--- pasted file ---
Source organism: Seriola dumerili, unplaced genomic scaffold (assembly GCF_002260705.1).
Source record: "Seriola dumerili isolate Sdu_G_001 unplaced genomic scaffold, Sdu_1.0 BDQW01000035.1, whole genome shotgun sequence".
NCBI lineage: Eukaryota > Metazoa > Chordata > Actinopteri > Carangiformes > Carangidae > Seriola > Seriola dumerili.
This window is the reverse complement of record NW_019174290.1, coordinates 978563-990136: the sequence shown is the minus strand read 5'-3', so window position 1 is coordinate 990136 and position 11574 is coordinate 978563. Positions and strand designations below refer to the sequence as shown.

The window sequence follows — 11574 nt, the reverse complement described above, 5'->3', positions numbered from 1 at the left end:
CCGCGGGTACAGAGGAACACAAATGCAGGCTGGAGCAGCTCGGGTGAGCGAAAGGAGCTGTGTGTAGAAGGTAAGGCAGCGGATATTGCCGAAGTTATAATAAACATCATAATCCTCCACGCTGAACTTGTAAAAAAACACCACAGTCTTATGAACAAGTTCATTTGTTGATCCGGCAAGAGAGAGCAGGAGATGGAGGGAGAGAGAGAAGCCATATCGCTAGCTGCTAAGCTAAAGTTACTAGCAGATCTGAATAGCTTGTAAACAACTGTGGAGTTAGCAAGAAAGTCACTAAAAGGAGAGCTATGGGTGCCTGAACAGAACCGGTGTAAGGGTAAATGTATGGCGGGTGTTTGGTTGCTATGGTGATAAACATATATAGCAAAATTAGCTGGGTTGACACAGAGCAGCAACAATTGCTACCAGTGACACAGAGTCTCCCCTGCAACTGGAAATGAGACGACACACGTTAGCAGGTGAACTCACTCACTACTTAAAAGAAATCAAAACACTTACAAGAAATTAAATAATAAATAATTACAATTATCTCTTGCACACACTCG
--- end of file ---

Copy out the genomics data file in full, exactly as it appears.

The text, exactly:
Source organism: Seriola dumerili, unplaced genomic scaffold (assembly GCF_002260705.1).
Source record: "Seriola dumerili isolate Sdu_G_001 unplaced genomic scaffold, Sdu_1.0 BDQW01000035.1, whole genome shotgun sequence".
NCBI lineage: Eukaryota > Metazoa > Chordata > Actinopteri > Carangiformes > Carangidae > Seriola > Seriola dumerili.
This window is the reverse complement of record NW_019174290.1, coordinates 978563-990136: the sequence shown is the minus strand read 5'-3', so window position 1 is coordinate 990136 and position 11574 is coordinate 978563. Positions and strand designations below refer to the sequence as shown.

The window sequence follows — 11574 nt, the reverse complement described above, 5'->3', positions numbered from 1 at the left end:
CCGCGGGTACAGAGGAACACAAATGCAGGCTGGAGCAGCTCGGGTGAGCGAAAGGAGCTGTGTGTAGAAGGTAAGGCAGCGGATATTGCCGAAGTTATAATAAACATCATAATCCTCCACGCTGAACTTGTAAAAAAACACCACAGTCTTATGAACAAGTTCATTTGTTGATCCGGCAAGAGAGAGCAGGAGATGGAGGGAGAGAGAGAAGCCATATCGCTAGCTGCTAAGCTAAAGTTACTAGCAGATCTGAATAGCTTGTAAACAACTGTGGAGTTAGCAAGAAAGTCACTAAAAGGAGAGCTATGGGTGCCTGAACAGAACCGGTGTAAGGGTAAATGTATGGCGGGTGTTTGGTTGCTATGGTGATAAACATATATAGCAAAATTAGCTGGGTTGACACAGAGCAGCAACAATTGCTACCAGTGACACAGAGTCTCCCCTGCAACTGGAAATGAGACGACACACGTTAGCAGGTGAACTCACTCACTACTTAAAAGAAATCAAAACACTTACAAGAAATTAAATAATAAATAATTACAATTATCTCTTGCACACACTCG